Samarkhand: Samarkhand spells a magic on its travelers. Where else will you find a city that is steeped in mythical history and multicolored bazaars, hypnotizing minarets and larger than life monuments? Reminiscent of the silk route, Samarkhand has been restored and remade. Some would argue that this takes away from its authentic history, but the truth is; it is a real pleasure to the eyes. Don’t miss the impressive Registan, the expanse of which holds on to your imagination more than your eyes. The Samarkhand bazaar is a technicolored paradise selling local bread and trinkets. Also worth visiting is the Bibi-Khanym Mosque and the Shah-i-Zinda.

Bukhara: Bukhara is a city stuck in its past glories. And it is those that give it a unique, rustic and ancient look. Known for its architectural preserves, Bukhara will confuse and overwhelm the visitor with its many passionately protected wonders. The Kalon minaret, once the tallest building in Asia is an impressive construction that has never needed any aesthetic repairs in its 850 years. Head to the plaza built around a pool, Lyabi Hauz for a soothing sight and the pleasant aura surrounding that place..

Khiva: Khiva has now become a museum town in an effort to preserve its rich history. You are sure to be intoxicated with the medrassas, mosques and palaces that are the inherent heritage in Khiva. You can easily do a day trip to this fascinating town that is only 35 km from Urgench.


There are a number of outdoorsy activities that can be done in Uzbekistan. One can choose to walk through the fabled desserts or stare at the beauty of the Pamir Fann mountains while trekking through alpine lakes that are part of the magnificent view. One can also enjoy skiing in Beldersay with its beautiful snow slopes and warm sunshine. The most popular adventure sports in Uzbekistan are:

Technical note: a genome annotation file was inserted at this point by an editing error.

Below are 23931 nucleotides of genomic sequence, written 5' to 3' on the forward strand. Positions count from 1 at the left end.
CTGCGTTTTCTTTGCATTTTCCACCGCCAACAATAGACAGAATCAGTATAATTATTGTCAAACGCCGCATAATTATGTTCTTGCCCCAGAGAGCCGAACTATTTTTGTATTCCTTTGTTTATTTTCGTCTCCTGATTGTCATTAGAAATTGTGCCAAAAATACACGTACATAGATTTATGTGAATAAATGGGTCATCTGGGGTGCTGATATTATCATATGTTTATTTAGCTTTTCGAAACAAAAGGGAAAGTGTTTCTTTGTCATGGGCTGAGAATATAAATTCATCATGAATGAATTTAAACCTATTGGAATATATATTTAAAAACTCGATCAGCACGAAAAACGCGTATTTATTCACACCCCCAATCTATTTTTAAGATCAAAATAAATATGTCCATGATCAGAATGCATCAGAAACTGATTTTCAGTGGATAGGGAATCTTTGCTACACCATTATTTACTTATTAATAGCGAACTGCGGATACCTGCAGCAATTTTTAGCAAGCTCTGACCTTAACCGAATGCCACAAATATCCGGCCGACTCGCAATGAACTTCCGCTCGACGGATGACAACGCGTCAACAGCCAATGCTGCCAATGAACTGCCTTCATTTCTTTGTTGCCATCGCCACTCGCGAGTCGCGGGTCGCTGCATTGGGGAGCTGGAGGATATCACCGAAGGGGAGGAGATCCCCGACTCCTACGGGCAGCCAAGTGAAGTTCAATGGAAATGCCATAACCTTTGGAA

• Rock Climbing
  • Skiing
  • Rafting
  • Camel Trekking

Food Tips:

  • Do not be adventurous when it comes to the local Uzbek Vodka. It can prove to be quite dangerous.
  • The Osh is the national dish. It’s also a must-try!
  • Uzbeks have a bewildering variety of breads. Do try the varieties on offer as some of them are quite different than western breads.
  • Make sure you consume only bottled water when in Uzbekistan. Tap water is not safe for drinking
  • Uzbeks enjoy different types of tea depending upon the weather. Expect Green tea in summer and black tea in winter.
  • Uzbek cuisine is predominantly non vegetarian. Vegetarian travelers must remember that they will have very little choice in terms of food.

Travel Tips:

  • Even though Uzbekistan is relatively safer than its neighboring countries, it is important to know that you cannot take your safety for granted. Avoid dark, ill-lit areas. Also avoid being alone. Don’t accept any invitations from overzealous strangers.
  • In Uzbekistan, one cannot rely on ATMs as they do not accept foreign cards and are usually devoid of cash.
  • Being a police state, the police have a lot of power in Uzbekistan. Do carry your documents with you all the time as you could be asked to show them randomly.
  • Do remember that Uzbeks treat their elders with utmost respect. Also it is advisable to polite to females, flirting is frowned upon.